In her response to an FCC’s question about what can we learn from pilot projects that have tested online voting, Verified Voting Foundation Board of Advisors member Candice Hoke observed that none of the domestic internet voting pilot projects have been properly structured to test for and approximate the risks that would be posed to domestic US elections. Specifically, she noted that these pilots are especially remiss in conceptualizing the risks for elections to Federal and Statewide office, where the fiscal control over billions of dollars is concerned, and the direction of military powers and foreign policy/aid.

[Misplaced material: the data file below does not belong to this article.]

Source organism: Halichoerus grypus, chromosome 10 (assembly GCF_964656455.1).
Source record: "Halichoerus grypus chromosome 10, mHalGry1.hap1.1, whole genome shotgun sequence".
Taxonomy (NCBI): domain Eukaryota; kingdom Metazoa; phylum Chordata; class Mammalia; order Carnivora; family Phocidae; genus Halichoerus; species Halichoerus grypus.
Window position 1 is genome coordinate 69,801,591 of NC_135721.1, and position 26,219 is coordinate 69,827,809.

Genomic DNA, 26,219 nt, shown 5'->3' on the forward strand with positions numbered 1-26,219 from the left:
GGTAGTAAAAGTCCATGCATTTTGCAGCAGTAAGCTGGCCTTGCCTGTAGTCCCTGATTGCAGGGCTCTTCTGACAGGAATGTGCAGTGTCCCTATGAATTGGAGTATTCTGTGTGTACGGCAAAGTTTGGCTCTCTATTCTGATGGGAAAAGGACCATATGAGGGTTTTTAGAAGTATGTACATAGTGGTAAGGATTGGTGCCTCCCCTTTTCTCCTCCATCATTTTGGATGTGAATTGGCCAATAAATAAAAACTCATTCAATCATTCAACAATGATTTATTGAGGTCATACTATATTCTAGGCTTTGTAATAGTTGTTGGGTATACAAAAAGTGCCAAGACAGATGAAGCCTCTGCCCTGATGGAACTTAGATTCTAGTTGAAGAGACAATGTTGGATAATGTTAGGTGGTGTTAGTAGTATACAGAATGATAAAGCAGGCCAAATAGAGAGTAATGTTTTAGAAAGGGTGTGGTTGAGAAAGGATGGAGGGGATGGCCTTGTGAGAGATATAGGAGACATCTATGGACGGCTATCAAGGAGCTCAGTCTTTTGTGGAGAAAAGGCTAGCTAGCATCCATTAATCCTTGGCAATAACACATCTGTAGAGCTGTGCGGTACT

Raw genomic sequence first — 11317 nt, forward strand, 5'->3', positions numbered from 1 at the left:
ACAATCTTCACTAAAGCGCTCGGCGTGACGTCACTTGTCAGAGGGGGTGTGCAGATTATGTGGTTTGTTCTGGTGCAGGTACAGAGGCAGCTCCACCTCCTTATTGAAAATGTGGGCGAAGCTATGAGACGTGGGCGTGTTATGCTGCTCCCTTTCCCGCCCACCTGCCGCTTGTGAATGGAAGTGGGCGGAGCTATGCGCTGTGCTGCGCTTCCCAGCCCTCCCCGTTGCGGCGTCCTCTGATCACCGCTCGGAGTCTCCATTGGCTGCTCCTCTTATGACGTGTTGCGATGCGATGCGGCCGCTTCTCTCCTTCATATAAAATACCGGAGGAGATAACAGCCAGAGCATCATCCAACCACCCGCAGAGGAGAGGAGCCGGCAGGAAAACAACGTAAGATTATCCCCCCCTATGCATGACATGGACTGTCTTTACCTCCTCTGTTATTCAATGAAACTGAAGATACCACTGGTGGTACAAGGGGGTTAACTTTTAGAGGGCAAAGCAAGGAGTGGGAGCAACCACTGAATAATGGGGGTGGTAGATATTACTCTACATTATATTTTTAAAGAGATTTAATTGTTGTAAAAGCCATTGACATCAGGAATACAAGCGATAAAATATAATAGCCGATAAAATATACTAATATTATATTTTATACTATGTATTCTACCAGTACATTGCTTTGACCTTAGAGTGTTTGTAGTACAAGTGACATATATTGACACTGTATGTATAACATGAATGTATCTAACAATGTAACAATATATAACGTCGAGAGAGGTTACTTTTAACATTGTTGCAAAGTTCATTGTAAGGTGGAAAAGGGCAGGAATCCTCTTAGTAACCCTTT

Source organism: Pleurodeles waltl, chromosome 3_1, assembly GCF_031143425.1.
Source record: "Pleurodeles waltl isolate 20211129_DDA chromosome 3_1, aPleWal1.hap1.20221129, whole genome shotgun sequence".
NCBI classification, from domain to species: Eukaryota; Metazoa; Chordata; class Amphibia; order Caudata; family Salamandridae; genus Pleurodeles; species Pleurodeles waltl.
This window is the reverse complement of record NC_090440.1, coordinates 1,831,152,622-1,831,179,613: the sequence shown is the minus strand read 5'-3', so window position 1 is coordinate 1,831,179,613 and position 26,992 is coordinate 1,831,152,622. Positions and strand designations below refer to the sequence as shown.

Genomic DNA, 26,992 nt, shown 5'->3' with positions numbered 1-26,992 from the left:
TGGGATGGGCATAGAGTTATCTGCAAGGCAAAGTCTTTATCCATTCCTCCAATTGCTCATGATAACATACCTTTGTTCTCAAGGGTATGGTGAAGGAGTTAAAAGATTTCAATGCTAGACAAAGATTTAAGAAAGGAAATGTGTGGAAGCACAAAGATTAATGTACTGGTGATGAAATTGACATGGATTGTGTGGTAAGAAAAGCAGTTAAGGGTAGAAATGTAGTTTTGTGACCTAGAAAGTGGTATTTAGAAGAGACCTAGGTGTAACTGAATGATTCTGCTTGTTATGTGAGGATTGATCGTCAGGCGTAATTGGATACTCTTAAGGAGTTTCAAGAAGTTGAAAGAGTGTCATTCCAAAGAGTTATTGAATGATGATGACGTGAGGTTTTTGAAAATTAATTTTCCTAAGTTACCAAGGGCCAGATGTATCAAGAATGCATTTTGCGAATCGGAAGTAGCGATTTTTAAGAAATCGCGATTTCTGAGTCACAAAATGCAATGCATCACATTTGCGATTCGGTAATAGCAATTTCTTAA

Hoke continued: “The Internet voting pilot programs were structured by for-profit vendors, who also reported on their “success” without any independent evaluation and transparency on some critical dimensions. In Hawai’i, the project did report a dramatic drop in the reported rate of voter participation. The pilot, however, did not include any structures by which an assessment could be conducted of whether technical attacks had occurred to intercept, modify or otherwise block voted ballots from reaching the election processing location. Nor did it offer any auditing assessments that the ballots as tabulated matched the ballots as cast by voters. Thus, no conclusions can be drawn about the pilot’s success, and it bears little relation to a Federal or Statewide election context.